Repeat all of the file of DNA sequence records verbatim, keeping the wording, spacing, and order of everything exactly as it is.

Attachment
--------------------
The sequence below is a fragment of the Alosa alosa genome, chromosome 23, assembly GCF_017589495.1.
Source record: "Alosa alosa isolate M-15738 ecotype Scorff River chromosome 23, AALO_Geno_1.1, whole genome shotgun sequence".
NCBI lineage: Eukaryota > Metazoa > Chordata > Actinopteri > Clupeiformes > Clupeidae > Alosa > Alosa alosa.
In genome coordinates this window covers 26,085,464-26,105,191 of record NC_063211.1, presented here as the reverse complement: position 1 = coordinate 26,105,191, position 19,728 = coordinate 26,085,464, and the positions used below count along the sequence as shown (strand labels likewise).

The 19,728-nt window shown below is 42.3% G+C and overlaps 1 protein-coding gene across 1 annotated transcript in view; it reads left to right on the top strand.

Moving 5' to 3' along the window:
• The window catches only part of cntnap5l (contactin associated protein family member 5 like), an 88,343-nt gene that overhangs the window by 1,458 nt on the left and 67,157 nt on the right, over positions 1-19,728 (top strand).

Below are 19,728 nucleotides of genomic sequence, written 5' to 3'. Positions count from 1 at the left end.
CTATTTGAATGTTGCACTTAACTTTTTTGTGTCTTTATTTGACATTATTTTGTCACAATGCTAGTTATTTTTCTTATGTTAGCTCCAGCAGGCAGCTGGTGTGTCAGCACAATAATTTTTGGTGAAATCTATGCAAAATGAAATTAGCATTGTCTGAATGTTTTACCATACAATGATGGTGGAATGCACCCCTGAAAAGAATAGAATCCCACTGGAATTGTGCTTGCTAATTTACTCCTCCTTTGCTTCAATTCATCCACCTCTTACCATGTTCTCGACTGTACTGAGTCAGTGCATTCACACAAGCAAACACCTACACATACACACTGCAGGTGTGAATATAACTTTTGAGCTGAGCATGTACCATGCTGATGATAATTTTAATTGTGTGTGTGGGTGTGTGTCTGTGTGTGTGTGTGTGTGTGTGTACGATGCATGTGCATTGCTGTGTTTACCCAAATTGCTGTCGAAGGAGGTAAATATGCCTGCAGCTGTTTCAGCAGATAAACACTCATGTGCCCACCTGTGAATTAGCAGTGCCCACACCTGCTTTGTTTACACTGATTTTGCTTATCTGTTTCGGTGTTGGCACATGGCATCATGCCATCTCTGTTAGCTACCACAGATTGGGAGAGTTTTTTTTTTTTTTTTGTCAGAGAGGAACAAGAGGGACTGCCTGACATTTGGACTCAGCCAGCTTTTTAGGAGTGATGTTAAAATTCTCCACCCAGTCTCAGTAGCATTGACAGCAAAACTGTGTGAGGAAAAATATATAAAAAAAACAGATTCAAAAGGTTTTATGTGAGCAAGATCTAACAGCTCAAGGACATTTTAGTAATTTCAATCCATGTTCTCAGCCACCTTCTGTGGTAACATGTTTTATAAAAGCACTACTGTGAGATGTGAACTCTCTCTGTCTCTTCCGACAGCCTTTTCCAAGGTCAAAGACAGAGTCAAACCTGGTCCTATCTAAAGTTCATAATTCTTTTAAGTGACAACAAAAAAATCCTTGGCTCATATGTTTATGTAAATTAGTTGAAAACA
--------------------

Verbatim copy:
The sequence below is a fragment of the Alosa alosa genome, chromosome 23, assembly GCF_017589495.1.
Source record: "Alosa alosa isolate M-15738 ecotype Scorff River chromosome 23, AALO_Geno_1.1, whole genome shotgun sequence".
NCBI lineage: Eukaryota > Metazoa > Chordata > Actinopteri > Clupeiformes > Clupeidae > Alosa > Alosa alosa.
In genome coordinates this window covers 26,085,464-26,105,191 of record NC_063211.1, presented here as the reverse complement: position 1 = coordinate 26,105,191, position 19,728 = coordinate 26,085,464, and the positions used below count along the sequence as shown (strand labels likewise).

The 19,728-nt window shown below is 42.3% G+C and overlaps 1 protein-coding gene across 1 annotated transcript in view; it reads left to right on the top strand.

Moving 5' to 3' along the window:
• The window catches only part of cntnap5l (contactin associated protein family member 5 like), an 88,343-nt gene that overhangs the window by 1,458 nt on the left and 67,157 nt on the right, over positions 1-19,728 (top strand).

Below are 19,728 nucleotides of genomic sequence, written 5' to 3'. Positions count from 1 at the left end.
CTATTTGAATGTTGCACTTAACTTTTTTGTGTCTTTATTTGACATTATTTTGTCACAATGCTAGTTATTTTTCTTATGTTAGCTCCAGCAGGCAGCTGGTGTGTCAGCACAATAATTTTTGGTGAAATCTATGCAAAATGAAATTAGCATTGTCTGAATGTTTTACCATACAATGATGGTGGAATGCACCCCTGAAAAGAATAGAATCCCACTGGAATTGTGCTTGCTAATTTACTCCTCCTTTGCTTCAATTCATCCACCTCTTACCATGTTCTCGACTGTACTGAGTCAGTGCATTCACACAAGCAAACACCTACACATACACACTGCAGGTGTGAATATAACTTTTGAGCTGAGCATGTACCATGCTGATGATAATTTTAATTGTGTGTGTGGGTGTGTGTCTGTGTGTGTGTGTGTGTGTGTGTACGATGCATGTGCATTGCTGTGTTTACCCAAATTGCTGTCGAAGGAGGTAAATATGCCTGCAGCTGTTTCAGCAGATAAACACTCATGTGCCCACCTGTGAATTAGCAGTGCCCACACCTGCTTTGTTTACACTGATTTTGCTTATCTGTTTCGGTGTTGGCACATGGCATCATGCCATCTCTGTTAGCTACCACAGATTGGGAGAGTTTTTTTTTTTTTTTTGTCAGAGAGGAACAAGAGGGACTGCCTGACATTTGGACTCAGCCAGCTTTTTAGGAGTGATGTTAAAATTCTCCACCCAGTCTCAGTAGCATTGACAGCAAAACTGTGTGAGGAAAAATATATAAAAAAAACAGATTCAAAAGGTTTTATGTGAGCAAGATCTAACAGCTCAAGGACATTTTAGTAATTTCAATCCATGTTCTCAGCCACCTTCTGTGGTAACATGTTTTATAAAAGCACTACTGTGAGATGTGAACTCTCTCTGTCTCTTCCGACAGCCTTTTCCAAGGTCAAAGACAGAGTCAAACCTGGTCCTATCTAAAGTTCATAATTCTTTTAAGTGACAACAAAAAAATCCTTGGCTCATATGTTTATGTAAATTAGTTGAAAACA